Among the latter, Eritrea falls into a category all of its own, given the bitter two-year war which the tiny state precipitated in May 1998 when it occupied a small sliver of territory that had up to then been peaceably administered by Ethiopia. While the regime of Eritrean President Isaias Afewerki is not known for its religiosity, that has not prevented it from supporting Islamist movements that serve its overall strategic objective of undermining the Ethiopian government. To this end, it has at times in the twenty-first century lent support to the Islamist insurgency in Somalia,21 as well as to the secessionist Ogaden National Liberation Front (ONLF) in Ethiopia, which has frequently partnered with its extremist ethnic kin in Somalia.22 A foiled March 2017 attack by a non-Islamist separatist group on the Grand Renaissance Dam, a regionally contentious project that Ethiopia deems essential to its economic future, was blamed on Eritrea (although Eritrea denies the charges).23 In June 2017, Prime Minister Abiy Ahmed announced that his government was ready to implement a long-neglected peace deal to settle the border conflict between the two countries; Eritrea responded announcing that it would send the first delegation in years to Addis Ababa to continue negotiations.24 While nascent, the opening could prove a boon to regional stability. 

Islamism and Society: 

Traditionally, the dominant ethnic group in Ethiopia has been the Amhara, who, together with the Tigray, currently make up about 33 percent of the population, according to the last national census (conducted in 2007).25 The Oromo, who live largely in the southern part of the country, constitute another 34 percent. Other important ethnic groups include the Somali (6.2 percent), Gurage (2.5 percent), Sidama (4 percent), and Welayta (2.3 percent). Religiously, more than half of the country’s population is Christian, mainly adherents of the Ethiopian Orthodox Tewahedo Church, an Oriental (Monophysite) Orthodox Christian body in communion with the Armenian, Coptic, and Syrian Churches. Evangelical Christianity is the fastest growing denomination in Ethiopia, with some 14 million Protestants counted in the country’s last census.26 Another 34 percent or so is Muslim, drawn primarily from the Oromo and other southern peoples, as well as the ethnic Somali and the Afar. Given that the population of Ethiopia is estimated to number more than 100 million, the country has more Muslims than many Muslim states, including Afghanistan and Saudi Arabia.27

Almost all Muslims in Ethiopia are Sunni, with a plurality, if not a majority, adhering to one or another Sufi tarīqa (order). The most widely followed of these is the Qadiriyya, although the Tijaniyya, Shaziriyya, and Semaniyya orders also have significant followings. Islam is most prevalent in eastern Ethiopia, particularly in the Somali and Afar regions, as well as in many parts of the Oromo region. While institutional Islam in Ethiopia tends to be decentralized, the Ethiopian Supreme Council for Islamic Affairs, formally established (although not accorded de jure recognition) in 1976, is treated by the government as “representative of the Ethiopian Muslim community” and accorded the same courtesies as the heads of the Orthodox, Catholic, and Protestant Churches in state ceremonial matters.28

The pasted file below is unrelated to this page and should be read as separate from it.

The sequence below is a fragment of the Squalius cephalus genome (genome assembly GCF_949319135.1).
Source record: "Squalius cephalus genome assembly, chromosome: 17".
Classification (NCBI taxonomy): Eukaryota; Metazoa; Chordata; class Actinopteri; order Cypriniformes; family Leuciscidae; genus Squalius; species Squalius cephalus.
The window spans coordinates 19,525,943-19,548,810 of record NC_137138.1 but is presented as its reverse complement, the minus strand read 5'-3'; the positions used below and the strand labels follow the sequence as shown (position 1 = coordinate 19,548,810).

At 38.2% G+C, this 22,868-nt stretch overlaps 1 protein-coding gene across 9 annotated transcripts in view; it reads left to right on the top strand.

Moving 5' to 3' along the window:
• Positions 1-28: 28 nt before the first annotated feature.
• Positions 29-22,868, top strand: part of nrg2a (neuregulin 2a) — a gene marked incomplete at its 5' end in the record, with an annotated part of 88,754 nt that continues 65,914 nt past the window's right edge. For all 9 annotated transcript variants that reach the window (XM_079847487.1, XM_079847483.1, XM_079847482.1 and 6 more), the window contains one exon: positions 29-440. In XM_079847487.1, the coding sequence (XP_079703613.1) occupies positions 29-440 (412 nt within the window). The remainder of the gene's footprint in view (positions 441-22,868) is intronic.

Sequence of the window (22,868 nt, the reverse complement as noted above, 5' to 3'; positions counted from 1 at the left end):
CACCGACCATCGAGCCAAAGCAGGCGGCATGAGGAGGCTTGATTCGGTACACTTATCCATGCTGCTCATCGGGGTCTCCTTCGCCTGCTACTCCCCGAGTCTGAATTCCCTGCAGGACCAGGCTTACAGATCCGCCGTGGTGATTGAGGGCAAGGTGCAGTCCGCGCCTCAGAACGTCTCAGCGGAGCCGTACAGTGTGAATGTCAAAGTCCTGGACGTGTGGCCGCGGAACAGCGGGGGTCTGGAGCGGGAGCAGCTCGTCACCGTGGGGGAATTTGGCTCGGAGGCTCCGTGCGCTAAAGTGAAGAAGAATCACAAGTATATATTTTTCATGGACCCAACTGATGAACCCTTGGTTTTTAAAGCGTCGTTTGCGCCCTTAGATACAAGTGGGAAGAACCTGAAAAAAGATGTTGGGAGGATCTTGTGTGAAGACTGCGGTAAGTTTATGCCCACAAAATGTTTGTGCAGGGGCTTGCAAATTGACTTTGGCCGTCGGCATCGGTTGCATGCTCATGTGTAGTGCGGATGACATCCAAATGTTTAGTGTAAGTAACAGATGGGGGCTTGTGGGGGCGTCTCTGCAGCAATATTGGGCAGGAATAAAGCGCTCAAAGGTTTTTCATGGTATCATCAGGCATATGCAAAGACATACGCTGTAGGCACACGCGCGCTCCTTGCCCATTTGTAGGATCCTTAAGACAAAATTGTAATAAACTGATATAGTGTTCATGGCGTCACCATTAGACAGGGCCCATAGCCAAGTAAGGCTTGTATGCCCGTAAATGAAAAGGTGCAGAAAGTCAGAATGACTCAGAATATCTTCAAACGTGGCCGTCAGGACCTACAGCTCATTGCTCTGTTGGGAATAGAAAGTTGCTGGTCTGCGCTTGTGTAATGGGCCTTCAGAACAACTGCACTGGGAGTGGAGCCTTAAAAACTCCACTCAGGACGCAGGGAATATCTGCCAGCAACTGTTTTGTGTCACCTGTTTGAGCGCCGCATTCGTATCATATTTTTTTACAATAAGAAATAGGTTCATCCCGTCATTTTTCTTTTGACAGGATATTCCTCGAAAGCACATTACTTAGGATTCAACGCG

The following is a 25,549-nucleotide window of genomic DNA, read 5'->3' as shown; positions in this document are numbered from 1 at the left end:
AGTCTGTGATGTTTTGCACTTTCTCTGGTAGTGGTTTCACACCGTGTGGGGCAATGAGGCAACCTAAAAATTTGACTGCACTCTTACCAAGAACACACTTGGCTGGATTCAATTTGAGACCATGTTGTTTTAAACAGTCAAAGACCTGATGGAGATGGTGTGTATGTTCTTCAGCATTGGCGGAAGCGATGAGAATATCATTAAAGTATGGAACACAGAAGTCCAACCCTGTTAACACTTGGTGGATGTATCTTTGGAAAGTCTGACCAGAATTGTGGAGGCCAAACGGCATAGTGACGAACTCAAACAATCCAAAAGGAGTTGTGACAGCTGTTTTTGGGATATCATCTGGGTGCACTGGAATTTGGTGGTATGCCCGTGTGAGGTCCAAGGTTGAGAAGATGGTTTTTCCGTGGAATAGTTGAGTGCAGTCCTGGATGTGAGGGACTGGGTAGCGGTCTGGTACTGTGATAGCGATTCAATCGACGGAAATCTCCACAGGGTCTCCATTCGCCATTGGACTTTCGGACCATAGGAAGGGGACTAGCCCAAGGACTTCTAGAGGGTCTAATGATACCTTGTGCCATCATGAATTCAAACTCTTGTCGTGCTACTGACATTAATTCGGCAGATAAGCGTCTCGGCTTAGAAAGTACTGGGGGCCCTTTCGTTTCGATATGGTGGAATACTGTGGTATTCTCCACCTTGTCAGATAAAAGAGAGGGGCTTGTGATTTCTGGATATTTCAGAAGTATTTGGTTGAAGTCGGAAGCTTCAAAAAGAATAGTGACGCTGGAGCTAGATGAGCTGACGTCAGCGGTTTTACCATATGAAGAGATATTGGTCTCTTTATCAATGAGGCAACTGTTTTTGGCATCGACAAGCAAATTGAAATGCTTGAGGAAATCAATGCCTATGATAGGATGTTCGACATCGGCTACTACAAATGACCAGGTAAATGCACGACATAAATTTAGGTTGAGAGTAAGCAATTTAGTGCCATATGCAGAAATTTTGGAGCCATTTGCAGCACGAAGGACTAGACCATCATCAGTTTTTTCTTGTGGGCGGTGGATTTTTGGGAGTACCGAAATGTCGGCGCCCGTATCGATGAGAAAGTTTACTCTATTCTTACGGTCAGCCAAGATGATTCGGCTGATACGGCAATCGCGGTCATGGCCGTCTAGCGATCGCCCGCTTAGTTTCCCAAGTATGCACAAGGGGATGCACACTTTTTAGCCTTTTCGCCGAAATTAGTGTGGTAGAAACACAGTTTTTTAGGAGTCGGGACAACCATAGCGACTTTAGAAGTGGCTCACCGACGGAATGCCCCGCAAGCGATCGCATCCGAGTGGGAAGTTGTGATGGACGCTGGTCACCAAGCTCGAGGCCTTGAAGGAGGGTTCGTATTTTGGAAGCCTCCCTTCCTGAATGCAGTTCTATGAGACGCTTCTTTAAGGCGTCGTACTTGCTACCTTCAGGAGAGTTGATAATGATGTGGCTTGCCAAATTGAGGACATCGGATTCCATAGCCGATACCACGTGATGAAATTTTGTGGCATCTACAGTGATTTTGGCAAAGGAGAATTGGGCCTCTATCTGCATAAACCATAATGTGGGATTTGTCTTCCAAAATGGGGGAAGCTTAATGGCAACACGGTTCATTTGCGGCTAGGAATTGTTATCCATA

Overall, especially in contrast to the rough times experienced under the Derg dictatorship, the Muslim community in Ethiopia has fared better under the Ethiopian Peoples’ Revolutionary Democratic Front (EPRDF) government, which lifted its predecessor’s restrictions on the hajj, ban on the importation of religious literature, and obstacles to the construction of mosques and religious schools.29 The opening “produced a new consciousness among the Muslim population, generated new religious affiliations and paved the way for Islam in Ethiopia to become more visible.”30

By and large, Ethiopian Muslims have resisted the attempts of radical co-religionists to promote political Islam. The main reasons for this failure of Islamism to gain traction include not only the deep roots of more traditional forms of Islam, especially those represented by the Sufi orders, and the strength of social ties that cross religious boundaries, but also the fact that the extremists have failed to offer concrete solutions to many of the problems faced by ordinary Ethiopians. By contrast, the government despite its limitations, has managed to deliver impressive rates of economic growth.31 Nonetheless, the potential does exist for religion to be exploited to mobilize greater support by various separatist or extremist movements.